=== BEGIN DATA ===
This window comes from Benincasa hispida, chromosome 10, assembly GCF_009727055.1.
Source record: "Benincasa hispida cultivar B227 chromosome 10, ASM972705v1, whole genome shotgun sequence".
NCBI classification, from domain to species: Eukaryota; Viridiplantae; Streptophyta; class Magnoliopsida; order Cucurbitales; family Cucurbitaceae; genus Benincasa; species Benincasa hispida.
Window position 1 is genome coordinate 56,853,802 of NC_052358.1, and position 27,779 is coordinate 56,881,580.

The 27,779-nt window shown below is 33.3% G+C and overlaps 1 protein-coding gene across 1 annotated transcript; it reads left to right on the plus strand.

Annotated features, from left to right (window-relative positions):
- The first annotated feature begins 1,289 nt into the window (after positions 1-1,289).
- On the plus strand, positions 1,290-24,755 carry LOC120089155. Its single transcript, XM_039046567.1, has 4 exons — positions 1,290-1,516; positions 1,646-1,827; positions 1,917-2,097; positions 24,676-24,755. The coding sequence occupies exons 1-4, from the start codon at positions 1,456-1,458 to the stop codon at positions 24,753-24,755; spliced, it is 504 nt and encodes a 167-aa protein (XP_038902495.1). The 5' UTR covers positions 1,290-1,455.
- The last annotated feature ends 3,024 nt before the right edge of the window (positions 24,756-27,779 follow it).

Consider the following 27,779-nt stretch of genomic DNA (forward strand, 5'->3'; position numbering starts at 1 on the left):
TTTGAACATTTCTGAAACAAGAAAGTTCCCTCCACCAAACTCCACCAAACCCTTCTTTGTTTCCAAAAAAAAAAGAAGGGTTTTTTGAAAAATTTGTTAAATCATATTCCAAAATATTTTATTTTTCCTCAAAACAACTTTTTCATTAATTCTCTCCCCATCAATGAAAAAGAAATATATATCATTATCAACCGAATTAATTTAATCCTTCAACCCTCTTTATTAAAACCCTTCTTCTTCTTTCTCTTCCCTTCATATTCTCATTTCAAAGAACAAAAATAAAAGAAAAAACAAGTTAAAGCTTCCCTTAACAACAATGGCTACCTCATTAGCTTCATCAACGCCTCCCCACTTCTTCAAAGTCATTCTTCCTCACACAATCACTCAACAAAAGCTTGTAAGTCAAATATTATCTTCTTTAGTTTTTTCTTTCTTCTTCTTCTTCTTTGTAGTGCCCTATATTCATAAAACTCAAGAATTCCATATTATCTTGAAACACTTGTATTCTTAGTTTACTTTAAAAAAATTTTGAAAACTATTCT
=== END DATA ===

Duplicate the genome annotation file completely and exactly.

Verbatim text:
This window comes from Benincasa hispida, chromosome 10, assembly GCF_009727055.1.
Source record: "Benincasa hispida cultivar B227 chromosome 10, ASM972705v1, whole genome shotgun sequence".
NCBI classification, from domain to species: Eukaryota; Viridiplantae; Streptophyta; class Magnoliopsida; order Cucurbitales; family Cucurbitaceae; genus Benincasa; species Benincasa hispida.
Window position 1 is genome coordinate 56,853,802 of NC_052358.1, and position 27,779 is coordinate 56,881,580.

The 27,779-nt window shown below is 33.3% G+C and overlaps 1 protein-coding gene across 1 annotated transcript; it reads left to right on the plus strand.

Annotated features, from left to right (window-relative positions):
- The first annotated feature begins 1,289 nt into the window (after positions 1-1,289).
- On the plus strand, positions 1,290-24,755 carry LOC120089155. Its single transcript, XM_039046567.1, has 4 exons — positions 1,290-1,516; positions 1,646-1,827; positions 1,917-2,097; positions 24,676-24,755. The coding sequence occupies exons 1-4, from the start codon at positions 1,456-1,458 to the stop codon at positions 24,753-24,755; spliced, it is 504 nt and encodes a 167-aa protein (XP_038902495.1). The 5' UTR covers positions 1,290-1,455.
- The last annotated feature ends 3,024 nt before the right edge of the window (positions 24,756-27,779 follow it).

Consider the following 27,779-nt stretch of genomic DNA (forward strand, 5'->3'; position numbering starts at 1 on the left):
TTTGAACATTTCTGAAACAAGAAAGTTCCCTCCACCAAACTCCACCAAACCCTTCTTTGTTTCCAAAAAAAAAAGAAGGGTTTTTTGAAAAATTTGTTAAATCATATTCCAAAATATTTTATTTTTCCTCAAAACAACTTTTTCATTAATTCTCTCCCCATCAATGAAAAAGAAATATATATCATTATCAACCGAATTAATTTAATCCTTCAACCCTCTTTATTAAAACCCTTCTTCTTCTTTCTCTTCCCTTCATATTCTCATTTCAAAGAACAAAAATAAAAGAAAAAACAAGTTAAAGCTTCCCTTAACAACAATGGCTACCTCATTAGCTTCATCAACGCCTCCCCACTTCTTCAAAGTCATTCTTCCTCACACAATCACTCAACAAAAGCTTGTAAGTCAAATATTATCTTCTTTAGTTTTTTCTTTCTTCTTCTTCTTCTTTGTAGTGCCCTATATTCATAAAACTCAAGAATTCCATATTATCTTGAAACACTTGTATTCTTAGTTTACTTTAAAAAAATTTTGAAAACTATTCT